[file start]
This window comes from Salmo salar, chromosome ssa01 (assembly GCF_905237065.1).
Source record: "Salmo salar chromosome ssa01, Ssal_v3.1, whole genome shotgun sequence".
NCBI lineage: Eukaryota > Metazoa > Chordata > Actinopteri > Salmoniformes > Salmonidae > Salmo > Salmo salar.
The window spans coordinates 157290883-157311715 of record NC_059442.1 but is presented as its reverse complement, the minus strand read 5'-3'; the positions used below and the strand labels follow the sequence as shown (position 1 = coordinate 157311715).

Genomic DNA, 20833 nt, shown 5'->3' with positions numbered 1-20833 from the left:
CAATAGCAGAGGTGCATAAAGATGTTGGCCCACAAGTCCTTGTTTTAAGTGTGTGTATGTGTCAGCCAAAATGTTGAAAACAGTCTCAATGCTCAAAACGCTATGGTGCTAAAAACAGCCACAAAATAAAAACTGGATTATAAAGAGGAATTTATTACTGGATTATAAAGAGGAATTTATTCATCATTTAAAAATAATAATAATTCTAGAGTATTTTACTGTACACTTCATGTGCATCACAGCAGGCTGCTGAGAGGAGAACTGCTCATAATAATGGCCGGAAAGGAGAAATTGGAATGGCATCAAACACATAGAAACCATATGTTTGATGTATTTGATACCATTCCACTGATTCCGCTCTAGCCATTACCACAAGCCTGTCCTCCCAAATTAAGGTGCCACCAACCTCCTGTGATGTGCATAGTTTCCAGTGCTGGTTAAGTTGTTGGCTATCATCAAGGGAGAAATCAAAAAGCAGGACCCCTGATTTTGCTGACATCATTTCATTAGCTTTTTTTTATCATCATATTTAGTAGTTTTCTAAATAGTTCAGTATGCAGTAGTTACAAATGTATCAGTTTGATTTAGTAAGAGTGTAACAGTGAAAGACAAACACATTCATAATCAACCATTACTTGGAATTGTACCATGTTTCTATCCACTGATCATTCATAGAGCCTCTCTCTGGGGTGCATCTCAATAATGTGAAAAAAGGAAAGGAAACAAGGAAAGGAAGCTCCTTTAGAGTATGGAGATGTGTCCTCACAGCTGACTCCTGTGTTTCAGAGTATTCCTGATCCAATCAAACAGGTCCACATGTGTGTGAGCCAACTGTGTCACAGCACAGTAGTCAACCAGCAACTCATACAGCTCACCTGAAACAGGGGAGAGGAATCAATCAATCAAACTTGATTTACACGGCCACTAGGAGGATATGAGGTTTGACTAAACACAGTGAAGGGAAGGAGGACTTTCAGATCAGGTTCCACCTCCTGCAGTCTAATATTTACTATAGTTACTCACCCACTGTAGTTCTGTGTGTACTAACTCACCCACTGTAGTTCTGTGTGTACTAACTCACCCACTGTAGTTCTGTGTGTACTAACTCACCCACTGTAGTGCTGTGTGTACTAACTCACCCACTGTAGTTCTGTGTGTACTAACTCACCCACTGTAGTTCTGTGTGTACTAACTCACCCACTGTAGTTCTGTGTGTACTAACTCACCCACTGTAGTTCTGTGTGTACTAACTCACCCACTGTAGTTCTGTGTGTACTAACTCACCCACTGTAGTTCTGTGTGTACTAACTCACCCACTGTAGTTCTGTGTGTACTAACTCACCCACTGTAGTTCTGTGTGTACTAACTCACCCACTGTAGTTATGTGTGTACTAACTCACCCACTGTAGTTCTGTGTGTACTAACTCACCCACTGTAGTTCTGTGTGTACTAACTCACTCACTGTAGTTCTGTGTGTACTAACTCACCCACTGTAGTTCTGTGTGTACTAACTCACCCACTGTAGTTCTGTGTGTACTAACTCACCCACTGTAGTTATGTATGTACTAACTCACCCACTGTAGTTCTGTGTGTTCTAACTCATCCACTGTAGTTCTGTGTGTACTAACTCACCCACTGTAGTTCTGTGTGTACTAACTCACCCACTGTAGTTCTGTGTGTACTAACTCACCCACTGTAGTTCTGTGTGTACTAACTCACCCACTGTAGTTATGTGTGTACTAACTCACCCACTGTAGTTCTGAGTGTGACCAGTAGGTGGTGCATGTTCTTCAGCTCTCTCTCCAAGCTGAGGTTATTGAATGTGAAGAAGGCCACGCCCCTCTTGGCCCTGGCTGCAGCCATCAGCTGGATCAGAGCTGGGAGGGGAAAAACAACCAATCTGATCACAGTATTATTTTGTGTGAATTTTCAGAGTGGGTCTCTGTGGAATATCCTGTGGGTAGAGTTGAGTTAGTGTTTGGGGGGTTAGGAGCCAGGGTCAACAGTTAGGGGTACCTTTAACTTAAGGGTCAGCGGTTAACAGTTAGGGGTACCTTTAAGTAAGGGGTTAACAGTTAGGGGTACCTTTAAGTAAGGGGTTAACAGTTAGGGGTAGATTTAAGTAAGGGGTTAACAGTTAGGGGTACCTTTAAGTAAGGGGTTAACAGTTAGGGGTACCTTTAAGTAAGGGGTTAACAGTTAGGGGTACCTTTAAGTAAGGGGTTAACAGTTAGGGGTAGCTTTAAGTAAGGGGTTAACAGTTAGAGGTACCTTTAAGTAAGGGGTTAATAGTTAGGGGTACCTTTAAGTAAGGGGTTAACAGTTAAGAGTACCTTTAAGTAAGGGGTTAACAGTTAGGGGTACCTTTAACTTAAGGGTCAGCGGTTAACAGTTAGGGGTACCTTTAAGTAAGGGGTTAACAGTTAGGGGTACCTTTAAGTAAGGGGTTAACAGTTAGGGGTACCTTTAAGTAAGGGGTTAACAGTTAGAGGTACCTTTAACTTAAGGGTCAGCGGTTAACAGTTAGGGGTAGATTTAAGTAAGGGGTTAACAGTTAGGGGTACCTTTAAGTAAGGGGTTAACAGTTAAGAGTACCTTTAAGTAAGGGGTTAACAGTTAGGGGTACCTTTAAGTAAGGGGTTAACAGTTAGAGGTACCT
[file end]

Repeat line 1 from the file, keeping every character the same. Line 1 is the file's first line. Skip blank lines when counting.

This window comes from Salmo salar, chromosome ssa01 (assembly GCF_905237065.1).